The Giants are starting their first series at Coors Field in 2016. That means they're closer to playing their last series at Coors Field in 2016. When the Giants play in Coors Field, our souls are removed and stored in a slightly moist environment beneath the stadium.
Except the Giants have had some fun times in Denver. Turn that frown upside-down. It's not all Neifi Perez on their team, Dinger, unlikely comebacks, dingers, and Neifi Perez on our team. There have been fun, thrilling, memorable Giants games at Coors Field. There have been moments.
Look at this dinger, for example:
It hit the Giants sign! Is that a metaphor? Are there still hot takes to glean from it 18 years later? Probably.
Aw, look at that little guy. I hope he didn't feel too bad.
I like watching Bonds hit home runs if we're being perfectly honest.
That was the era of peak Coors Field, when the stadium was truly abhorrent and ridiculous. It's a hitter's park still, and I'm not sure if we'll ever get used to it, but it's a mostly normal hitter's park. With the humidor, it's not that much different from U.S. Cellular or Camden Yards.
So let's travel back to the turn of the millennium. Let's use my favorite tool at Baseball-Reference to estimate what the stats would look like for Giants hitters if they played their entire 2015 season in a run-scoring environment that's similar to Coors Field in 2000.
I love this tool. Click the "more stats" tab under a player's typical page, and then scroll to the bottom. Coors in 2000 is so fun that it's a default setting. We'll just go through the lineup, in order:
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The Giants signed Span to a lucrative yet modest deal because of his injury concerns, but would they have had that opportunity if he were a career .340 hitter?
Probably not! You know that Coors Field inflates stats. The eggheads in the front office know that Coors Field inflates stats. But it would be nearly impossible to dismiss someone like Span, hitting for gaudy averages, stealing bases, and playing a mean center field. He would seem like a star. You would want to believe he was a star.
And you would have signed him to a 10-year deal, and these first 30 at-bats would be freaking you out. Panic!
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I don't know if all of these cats would have threatened .400 every year. Seems that if that were true, the Rockies would have had more players than Larry Walker make strong runs at .400. There's probably a real-life adjustment we should make to these numbers that would take into account human nature, game theory, and the butterfly effect.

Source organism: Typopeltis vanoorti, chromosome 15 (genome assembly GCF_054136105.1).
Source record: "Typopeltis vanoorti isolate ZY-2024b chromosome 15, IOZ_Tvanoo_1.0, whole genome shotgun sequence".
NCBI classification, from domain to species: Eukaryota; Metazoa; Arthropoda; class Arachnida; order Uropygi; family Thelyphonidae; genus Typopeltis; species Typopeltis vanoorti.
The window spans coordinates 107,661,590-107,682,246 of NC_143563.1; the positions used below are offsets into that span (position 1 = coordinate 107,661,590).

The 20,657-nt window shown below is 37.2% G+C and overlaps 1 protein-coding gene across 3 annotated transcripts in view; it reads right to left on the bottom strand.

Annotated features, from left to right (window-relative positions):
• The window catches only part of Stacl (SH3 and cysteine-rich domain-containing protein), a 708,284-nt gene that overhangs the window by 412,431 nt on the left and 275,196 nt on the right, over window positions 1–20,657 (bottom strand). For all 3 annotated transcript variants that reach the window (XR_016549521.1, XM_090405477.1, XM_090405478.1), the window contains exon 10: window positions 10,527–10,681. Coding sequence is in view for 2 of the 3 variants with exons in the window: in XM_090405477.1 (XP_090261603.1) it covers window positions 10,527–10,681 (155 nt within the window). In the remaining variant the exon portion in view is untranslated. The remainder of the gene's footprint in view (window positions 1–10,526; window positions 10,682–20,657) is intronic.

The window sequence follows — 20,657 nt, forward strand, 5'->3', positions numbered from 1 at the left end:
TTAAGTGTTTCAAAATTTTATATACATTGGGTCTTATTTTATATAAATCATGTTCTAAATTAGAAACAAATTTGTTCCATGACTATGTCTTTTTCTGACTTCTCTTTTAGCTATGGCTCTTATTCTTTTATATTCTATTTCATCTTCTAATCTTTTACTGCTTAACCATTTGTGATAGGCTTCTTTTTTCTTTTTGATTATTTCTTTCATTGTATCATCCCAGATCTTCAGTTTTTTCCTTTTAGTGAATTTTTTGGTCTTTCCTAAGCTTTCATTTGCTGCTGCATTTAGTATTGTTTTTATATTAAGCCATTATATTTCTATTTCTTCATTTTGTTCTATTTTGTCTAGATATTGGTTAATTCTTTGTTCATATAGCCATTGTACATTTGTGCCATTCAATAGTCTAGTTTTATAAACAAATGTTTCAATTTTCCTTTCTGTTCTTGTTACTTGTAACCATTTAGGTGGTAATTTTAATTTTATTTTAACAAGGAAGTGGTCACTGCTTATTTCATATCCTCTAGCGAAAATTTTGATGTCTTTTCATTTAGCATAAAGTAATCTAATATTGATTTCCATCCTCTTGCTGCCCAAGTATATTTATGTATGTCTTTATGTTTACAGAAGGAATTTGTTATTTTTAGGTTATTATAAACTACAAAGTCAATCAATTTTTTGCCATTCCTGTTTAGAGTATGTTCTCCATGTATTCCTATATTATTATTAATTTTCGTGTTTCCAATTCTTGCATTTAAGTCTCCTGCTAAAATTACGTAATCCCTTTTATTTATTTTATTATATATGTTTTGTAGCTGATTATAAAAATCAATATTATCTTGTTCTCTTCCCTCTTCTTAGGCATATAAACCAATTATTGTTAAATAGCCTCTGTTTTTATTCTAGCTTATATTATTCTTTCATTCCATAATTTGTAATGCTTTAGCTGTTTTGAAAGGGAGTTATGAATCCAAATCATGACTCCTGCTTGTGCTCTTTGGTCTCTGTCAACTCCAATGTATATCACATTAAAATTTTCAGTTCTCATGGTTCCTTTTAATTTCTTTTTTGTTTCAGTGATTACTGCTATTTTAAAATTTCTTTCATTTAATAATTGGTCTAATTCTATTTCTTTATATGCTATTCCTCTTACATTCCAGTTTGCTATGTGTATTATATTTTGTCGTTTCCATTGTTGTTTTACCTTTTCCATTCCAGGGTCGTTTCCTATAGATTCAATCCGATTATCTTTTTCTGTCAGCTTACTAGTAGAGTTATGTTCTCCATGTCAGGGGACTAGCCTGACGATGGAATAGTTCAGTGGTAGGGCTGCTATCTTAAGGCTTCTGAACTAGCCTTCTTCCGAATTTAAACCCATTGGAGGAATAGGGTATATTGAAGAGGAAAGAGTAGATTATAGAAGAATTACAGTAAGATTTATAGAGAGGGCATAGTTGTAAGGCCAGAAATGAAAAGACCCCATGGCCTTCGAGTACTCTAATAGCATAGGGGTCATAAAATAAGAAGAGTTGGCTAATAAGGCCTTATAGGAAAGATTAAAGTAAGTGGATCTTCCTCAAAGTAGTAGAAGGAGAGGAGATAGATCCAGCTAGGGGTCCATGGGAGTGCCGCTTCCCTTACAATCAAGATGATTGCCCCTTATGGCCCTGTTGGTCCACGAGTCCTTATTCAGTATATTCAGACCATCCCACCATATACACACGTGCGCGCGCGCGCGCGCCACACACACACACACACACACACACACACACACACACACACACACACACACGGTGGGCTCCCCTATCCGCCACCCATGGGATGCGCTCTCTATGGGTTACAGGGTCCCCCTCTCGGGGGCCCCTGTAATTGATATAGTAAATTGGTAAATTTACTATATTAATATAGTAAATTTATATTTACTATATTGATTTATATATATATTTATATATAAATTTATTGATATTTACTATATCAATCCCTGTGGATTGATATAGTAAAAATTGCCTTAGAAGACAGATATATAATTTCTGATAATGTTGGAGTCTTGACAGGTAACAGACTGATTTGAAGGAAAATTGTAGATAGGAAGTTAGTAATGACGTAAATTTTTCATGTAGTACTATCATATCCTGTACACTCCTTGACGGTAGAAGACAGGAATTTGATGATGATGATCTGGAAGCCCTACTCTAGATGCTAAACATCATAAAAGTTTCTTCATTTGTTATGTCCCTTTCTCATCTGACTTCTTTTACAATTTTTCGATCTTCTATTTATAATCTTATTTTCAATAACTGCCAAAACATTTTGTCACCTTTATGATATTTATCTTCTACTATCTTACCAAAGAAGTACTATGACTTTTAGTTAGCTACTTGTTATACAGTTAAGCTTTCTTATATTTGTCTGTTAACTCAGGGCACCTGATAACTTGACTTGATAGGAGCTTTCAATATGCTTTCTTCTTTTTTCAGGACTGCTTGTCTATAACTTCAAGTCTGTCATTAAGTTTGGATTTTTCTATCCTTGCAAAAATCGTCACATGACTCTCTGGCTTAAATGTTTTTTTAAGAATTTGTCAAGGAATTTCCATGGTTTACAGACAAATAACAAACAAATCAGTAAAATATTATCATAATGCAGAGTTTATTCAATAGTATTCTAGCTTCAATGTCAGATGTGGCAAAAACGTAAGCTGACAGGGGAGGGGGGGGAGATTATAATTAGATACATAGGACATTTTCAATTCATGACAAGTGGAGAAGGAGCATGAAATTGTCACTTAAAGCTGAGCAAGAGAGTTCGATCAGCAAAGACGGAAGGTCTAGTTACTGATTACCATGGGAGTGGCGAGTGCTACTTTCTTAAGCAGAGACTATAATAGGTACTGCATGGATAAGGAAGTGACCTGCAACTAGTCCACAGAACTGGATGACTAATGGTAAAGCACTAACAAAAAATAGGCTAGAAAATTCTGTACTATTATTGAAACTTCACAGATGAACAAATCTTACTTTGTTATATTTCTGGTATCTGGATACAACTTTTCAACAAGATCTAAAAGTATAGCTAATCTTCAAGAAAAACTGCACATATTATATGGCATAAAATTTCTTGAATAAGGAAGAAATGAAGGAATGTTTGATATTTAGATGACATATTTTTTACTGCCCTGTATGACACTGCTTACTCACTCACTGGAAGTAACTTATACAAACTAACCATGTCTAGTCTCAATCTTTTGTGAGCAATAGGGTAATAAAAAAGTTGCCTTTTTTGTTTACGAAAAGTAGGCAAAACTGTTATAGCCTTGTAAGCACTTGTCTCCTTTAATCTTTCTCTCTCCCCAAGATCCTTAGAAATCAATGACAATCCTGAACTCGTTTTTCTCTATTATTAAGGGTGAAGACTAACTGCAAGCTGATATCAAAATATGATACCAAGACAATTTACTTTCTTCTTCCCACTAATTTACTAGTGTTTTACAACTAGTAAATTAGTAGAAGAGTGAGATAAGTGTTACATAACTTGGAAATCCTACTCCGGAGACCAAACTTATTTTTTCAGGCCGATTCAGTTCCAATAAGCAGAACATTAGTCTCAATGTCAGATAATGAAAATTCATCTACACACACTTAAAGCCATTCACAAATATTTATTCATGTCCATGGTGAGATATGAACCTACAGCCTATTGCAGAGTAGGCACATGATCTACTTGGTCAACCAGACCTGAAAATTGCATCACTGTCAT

But the numbers are fun to look at, so look at those numbers.
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There's our .400 hitter. No big deal, just a plus defensive catcher hitting .413/.490/.672 and leading his team to a championship.
It seems ridiculous, until you remember that actually happened. It was just that the numbers look different because of the context, but Posey was really that good and we got to watch it.
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Fun tidbit: Pence is more than a third of the way to last year's walk total, even though he's 200 plate appearances shy of last year. A sample-size gremlin? Probably! But it's a fun sample-size gremlin.
I really have no idea what it was like to watch 81 games in Coors Field in 2000. It must have messed with your brain.
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This is basically Todd Helton.
/climbs out of window
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In the darkest recesses of Irrational Fan Twitter last year, there were Kris Bryant partisans who were disgusted that Matt Duffy was even getting consideration through July and August. His raw numbers weren't that special!
You don't need Coors to make the counterargument. Here are his numbers through a 2000 lens at AT&T Park.
Add in the Gold Glove-finalist defense, and you get it. Though I suppose that would be the 2000 lens at Pac Bell Park. Wave to Rusty, everyone.
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I'm a little surprised that Crawford's home run total last year didn't spike dramatically, but that's probably evidence in favor of us taking these numbers more seriously, not less. You would draft this version of Crawford in the first round of your fantasy draft. I wouldn't, because my teams are horrible. Let me tell you about the team I put together this y
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Aaaaaand scene. It's not like the 2000 Rockies would have given up on a .316 hitter. So why would the 2016 Giants, he wrote, shaking his head and laughing his ass off, literally?
But this one is a pretty good shorthand for "Coors Field was ridiculous back then" and "this is why all the old-timers still treat Coors Field like a haunted mansion of despair." It made players as awful as Pagan last year look like positives. It made excellent players like Pagan in previous years look like Hall of Famers. It was the funhouse mirror of baseball, and it flew too close to the sun.
I'm glad the Rockies figured out a way to make baseball more normal in Colorado. I'm glad the humidor exists. But there's a small part of me that wants to see Giants hitters put up those kinds of numbers, see them with my own eyes. It would have been a lot of fun.
Also, the 2000 season would just be ending now. But it would have been a lot of fun.
Aw, heck, I'm not made of stone. Here's Barry Bonds.
Barry Bonds's career if he played in 2000 Coors Field his entire career. (This never gets old). pic.twitter.com/LCI0d3UWAD— Grant Brisbee (@mccoveychron) July 25, 2014